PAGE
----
DUBAI // The rebel advance on Tripoli has heartened Libyans in the UAE, many of whom are making plans to go home - in some cases for the first time in decades.
And once they are back on Libyan soil, they want to find a way to pitch in during their homeland's transition period.
Other expatriates plan to help from their homes in the Emirates.
"There is definitely a lot of urgency," said Sara Maziq, the director of a charity that organised a fundraiser for Libyan relief in Dubai last night. "It's very important that change happens right away. It's very easy we could fall back on old ways."
Her organisation, Libya Aid Relief Effort, which was registered three months ago in the UK, had been arranging aid deliveries. Now it is raising funds to benefit Libyans disabled in the uprising.
The organisation will also start civil society projects aimed at "getting Libyans to understand that each one of us has a huge role to play in terms of social responsibility," Ms Maziq said.
At the Libyan consulate in Dubai, which reopened this week under rebel control, the volunteer ambassador and other officials had pulled all-nighters to coordinate aid and other stabilisation efforts.
Some staff members at the consulate said they had not left the premises and had slept only a few hours.
The wife of another staffer said he was only stopping at home twice a day to eat dinner and freshen up. She was planning to meet two dozen women who had volunteered together throughout the war to figure out how to shift gears.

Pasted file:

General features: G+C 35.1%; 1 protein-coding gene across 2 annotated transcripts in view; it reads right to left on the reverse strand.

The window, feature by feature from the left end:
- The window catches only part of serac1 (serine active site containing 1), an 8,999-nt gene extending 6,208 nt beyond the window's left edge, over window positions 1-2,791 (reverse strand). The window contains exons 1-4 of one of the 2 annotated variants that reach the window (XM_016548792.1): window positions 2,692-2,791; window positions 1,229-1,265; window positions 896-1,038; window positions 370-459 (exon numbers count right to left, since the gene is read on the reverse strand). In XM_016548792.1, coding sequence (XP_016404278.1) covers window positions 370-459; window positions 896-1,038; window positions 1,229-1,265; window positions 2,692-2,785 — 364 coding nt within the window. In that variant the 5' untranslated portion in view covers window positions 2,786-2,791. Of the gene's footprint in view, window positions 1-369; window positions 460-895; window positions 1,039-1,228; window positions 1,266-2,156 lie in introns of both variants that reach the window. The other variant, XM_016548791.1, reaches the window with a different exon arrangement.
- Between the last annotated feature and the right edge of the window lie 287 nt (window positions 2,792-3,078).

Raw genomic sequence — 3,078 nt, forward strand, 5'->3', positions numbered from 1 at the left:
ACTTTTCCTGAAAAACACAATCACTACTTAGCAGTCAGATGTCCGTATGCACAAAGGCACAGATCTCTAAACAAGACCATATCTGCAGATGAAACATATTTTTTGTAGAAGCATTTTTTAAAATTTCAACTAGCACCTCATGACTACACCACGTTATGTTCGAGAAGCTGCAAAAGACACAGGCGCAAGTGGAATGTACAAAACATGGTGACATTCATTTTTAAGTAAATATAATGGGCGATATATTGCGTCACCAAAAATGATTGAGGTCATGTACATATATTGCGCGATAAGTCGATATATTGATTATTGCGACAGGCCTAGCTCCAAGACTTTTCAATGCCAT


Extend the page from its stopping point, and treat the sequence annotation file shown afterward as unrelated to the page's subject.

“Until now we are in shock,” said Raga Mahmoud, 54. “But we need to do something.”
Another group of friends who had delivered aid and telecoms equipment during the war said they planned to visit Tripoli this week to decide next steps.
“Whether it’s developing social development programmes or helping deal with victims of war – once we’re there on the ground, we’ll get a better understanding,” said Mohamed Elderrat, 30.
Anwar Yusef, an oil and gas consultant, 37, said he would contribute by moving back and helping rebuild that critical industry. His family had left in 1981, and he stayed away until 2008, when the country began inviting professional expatriates like himself to come home and rebuild their country. He left again in March after fighting broke out.
“It’s going to be a slog. But at least we’re free, and at least we’re home,” he said.
“The future Libya needs people who are versatile in thought, who have diversified skill sets,” he said. “Anyone who has been away for so long should definitely not rule out moving back.
“I don’t think there would be a better feeling of achievement than going back to help this country,” he said.
Other Libyan expatriates said they were eager to help – and to visit as soon as possible. Currently the main route is to fly to Tunisia, then drive across the border.
Hassan Ahmed, 28, booked his plane ticket last night to see his family in Tripoli even as rebel forces were battling for control. He travels tomorrow – the earliest flight he could get.
“I’ll see friends, will hear about who’s passed away and what’s happened. It will be very busy,” he said.
For Taher Deghayes, 45, the return to Libya will be especially poignant. It has been 25 years since he fled with his mother and four siblings.
Six years before they left, his father, a lawyer, had been taken from his home by Qaddafi officials. A few days later the family were told to fetch his body from the morgue. They stayed nervously in their home for a while, then planned their escape to the UK and never felt safe enough to return.
Mr Deghayes hopes to visit in the coming weeks.
“I don’t want to get too excited, but I think it will change my life,” he said. “I hope we can contribute in some way to try to help our country prosper ... It’s very exciting that our children might get to enjoy Libya.
“It feels like my dad can maybe finally rest in peace.”